Digital Wondering 11
Die Digital Wonderings sind eine Reihe von Online-Diskursen rund um das kuratorische Thema TRUST. Sie können jede Form annehmen: von einem Gespräch, über ein kurzes Statement oder einen Film, bis hin zu einer fotografischen Serie. Die von Susan Bright und Nina Strand eingeladenen Mitwirkenden kommen aus den unterschiedlichsten Disziplinen und können nach Belieben auf das Thema und das Format antworten und reagieren. Die Beiträge erscheinen zunächst im englischen Original.
About trust and the self portrait
In her upcoming book Say So, Whitney Hubbs continues her quest to explore and challenge the relationship between the camera and the female body that she began in Woman in Motion (2017). In Say So she uses and abuses her own body in masochistic performances that are made at the intersection of eroticism and humiliation. In this way the project deals with trust, because Hubbs is the one doing these things to herself and putting it out there. ‘Hubbs does something completely new with the artist self-portrait’, Chris Kraus writes in the accompanying essay in the book.
The way this work was first shown was as a collage made for her show Animal, Hole, Selfie at Situations in January, 2020. She had made a picture six years ago of a woman bending over that always made her feel uncomfortable. And so, she started experimenting, using herself as the model: ‘It’s a type of humiliation and/or debasement… to put myself on display in subversive ways. The ideas I am performing for the photographs came out of isolation, boredom, failure; certainly not for a lack of imagination.’ Many people are wondering what isolation has done to us, maybe this is also what resonates in Hubbs’ images: ‘In 2016 I moved from LA to upstate New York. So, this isolation has been nothing new to me.‘
Hubbs has previously talked about age when it came to this project, and letting go of inhibitions: ‘I had been thinking about things that happen in your forties when you separate yourself from all these expectations about how you should be. You’re like, this is it.’
The book will be out with SPBH this fall. Hubbs is not worried about the reception of the work, if people will like it, and with her selfies she is pushing a notion of age that a lot of people need to see and deal with: ‘I’d never ask someone else to do this, and then put their image up. I think of like Boris Mikhailov, of those self-portraits or Paul McCarthy, both of them men. I’m channeling this bad-boy behavior in a 40-something female body. It’s trusting the camera, trusting my skillset, challenging myself to put all that stuff out there. I just trust in being an artist.’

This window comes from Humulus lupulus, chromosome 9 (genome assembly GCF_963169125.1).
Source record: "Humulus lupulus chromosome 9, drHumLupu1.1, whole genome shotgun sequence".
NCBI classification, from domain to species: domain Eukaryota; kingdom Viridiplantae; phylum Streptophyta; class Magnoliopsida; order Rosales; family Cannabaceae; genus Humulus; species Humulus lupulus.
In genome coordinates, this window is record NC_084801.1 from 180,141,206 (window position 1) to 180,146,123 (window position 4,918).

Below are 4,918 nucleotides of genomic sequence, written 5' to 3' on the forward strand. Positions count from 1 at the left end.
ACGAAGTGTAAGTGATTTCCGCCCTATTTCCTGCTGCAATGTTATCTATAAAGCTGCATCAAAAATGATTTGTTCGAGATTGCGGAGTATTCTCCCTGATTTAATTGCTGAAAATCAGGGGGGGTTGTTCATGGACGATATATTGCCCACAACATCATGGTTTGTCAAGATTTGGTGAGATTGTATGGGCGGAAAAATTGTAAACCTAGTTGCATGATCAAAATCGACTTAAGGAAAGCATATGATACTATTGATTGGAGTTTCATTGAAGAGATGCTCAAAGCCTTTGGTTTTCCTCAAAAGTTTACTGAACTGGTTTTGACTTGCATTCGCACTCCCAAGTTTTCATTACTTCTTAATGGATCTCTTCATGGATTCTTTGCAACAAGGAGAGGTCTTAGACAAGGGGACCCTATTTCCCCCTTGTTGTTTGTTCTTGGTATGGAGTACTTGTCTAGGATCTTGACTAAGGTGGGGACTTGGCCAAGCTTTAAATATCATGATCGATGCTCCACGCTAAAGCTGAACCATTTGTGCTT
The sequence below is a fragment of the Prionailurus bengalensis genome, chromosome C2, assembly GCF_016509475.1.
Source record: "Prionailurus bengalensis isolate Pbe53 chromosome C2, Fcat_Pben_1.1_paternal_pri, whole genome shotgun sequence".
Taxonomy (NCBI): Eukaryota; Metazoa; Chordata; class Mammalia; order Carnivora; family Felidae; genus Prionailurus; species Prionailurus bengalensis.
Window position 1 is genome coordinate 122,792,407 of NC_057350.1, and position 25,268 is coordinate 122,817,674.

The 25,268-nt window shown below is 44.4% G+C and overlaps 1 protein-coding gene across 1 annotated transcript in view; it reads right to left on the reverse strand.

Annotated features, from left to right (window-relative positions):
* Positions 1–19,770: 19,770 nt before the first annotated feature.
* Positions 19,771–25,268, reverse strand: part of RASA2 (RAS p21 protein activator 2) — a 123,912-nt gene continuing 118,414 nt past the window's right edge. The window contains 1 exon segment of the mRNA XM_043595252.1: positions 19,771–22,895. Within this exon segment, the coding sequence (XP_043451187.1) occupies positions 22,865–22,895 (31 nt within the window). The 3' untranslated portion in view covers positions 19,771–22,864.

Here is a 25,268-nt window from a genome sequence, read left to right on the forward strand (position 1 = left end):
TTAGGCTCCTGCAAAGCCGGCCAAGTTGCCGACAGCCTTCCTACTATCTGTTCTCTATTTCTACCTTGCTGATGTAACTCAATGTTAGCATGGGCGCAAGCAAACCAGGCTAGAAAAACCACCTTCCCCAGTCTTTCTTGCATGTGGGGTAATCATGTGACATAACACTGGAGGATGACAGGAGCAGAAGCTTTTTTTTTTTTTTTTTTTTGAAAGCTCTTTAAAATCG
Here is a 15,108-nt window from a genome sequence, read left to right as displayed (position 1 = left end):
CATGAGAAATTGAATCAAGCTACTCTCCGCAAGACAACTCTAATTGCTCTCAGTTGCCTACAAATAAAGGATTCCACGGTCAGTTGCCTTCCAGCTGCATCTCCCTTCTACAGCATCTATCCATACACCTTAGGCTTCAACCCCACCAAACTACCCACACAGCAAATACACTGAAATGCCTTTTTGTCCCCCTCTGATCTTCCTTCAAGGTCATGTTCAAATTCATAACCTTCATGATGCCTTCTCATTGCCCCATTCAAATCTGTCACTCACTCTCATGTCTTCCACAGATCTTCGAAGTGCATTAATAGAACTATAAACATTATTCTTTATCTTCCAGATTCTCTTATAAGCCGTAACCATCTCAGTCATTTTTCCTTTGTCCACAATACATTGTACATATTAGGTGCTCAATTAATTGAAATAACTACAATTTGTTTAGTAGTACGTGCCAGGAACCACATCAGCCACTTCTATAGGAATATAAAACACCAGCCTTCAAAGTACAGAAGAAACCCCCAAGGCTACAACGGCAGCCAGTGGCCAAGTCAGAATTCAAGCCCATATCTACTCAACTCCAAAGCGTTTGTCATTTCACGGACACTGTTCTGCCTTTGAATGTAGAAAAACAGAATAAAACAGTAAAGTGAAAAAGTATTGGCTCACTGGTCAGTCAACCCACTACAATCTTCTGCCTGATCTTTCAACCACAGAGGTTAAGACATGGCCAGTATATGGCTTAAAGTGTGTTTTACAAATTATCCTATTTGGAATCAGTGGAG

Whitney Hubbs was born (1977) and raised in Los Angeles, CA. Before starting her education, she lived in the Bay Area (CA) and Portland, OR. She received her BFA from the California College of the Arts in 2005 and an MFA at UCLA in 2009. Whitney Hubbs was involved in the punk rock riot grrrl community from a young age, where she made fanzines, organized art shows, and participated in performances.
Hubbs was recently included in a four-person exhibition at The J. Paul Getty Museum. Two-person and solo exhibitions include Madeleine Cake (with Alika Cooper) at SITUATIONS, New York; Body Doubles at M+B Gallery, Stutter Shutter at David B. Smith, Denver, CO and Casemore Kirkeby, San Francisco, CA, and at the California Museum of Photography, Riverside. Group exhibitions include Screenscapes at Galeria Nara Roesler in São Paulo, Brazil, Ami Omi at Sarah Lawrence College in Bronxville, NY, and les vases communicants at Shulamit Nazaria Gallery. Her work is in the permanent collections of The Los Angeles County Museum of Art, The Getty Museum, Los Angeles; The California Museum of Photography at the University of California, Riverside; and The Riot Grrrl Collection, Fales Library Special Collections, New York University, New York. Hesse Press published the artist’s first monograph, Woman In Motion. She is an Assistant Professor Photography at Alfred University. Hubbs is currently represented by M+B Gallery in Los Angeles and Situations Gallery in New York City. She is looking forward to a two-person exhibition at the Silver Eye Center for Photography next December, as well as a book forthcoming with SPBH Editions in the Fall of 2021.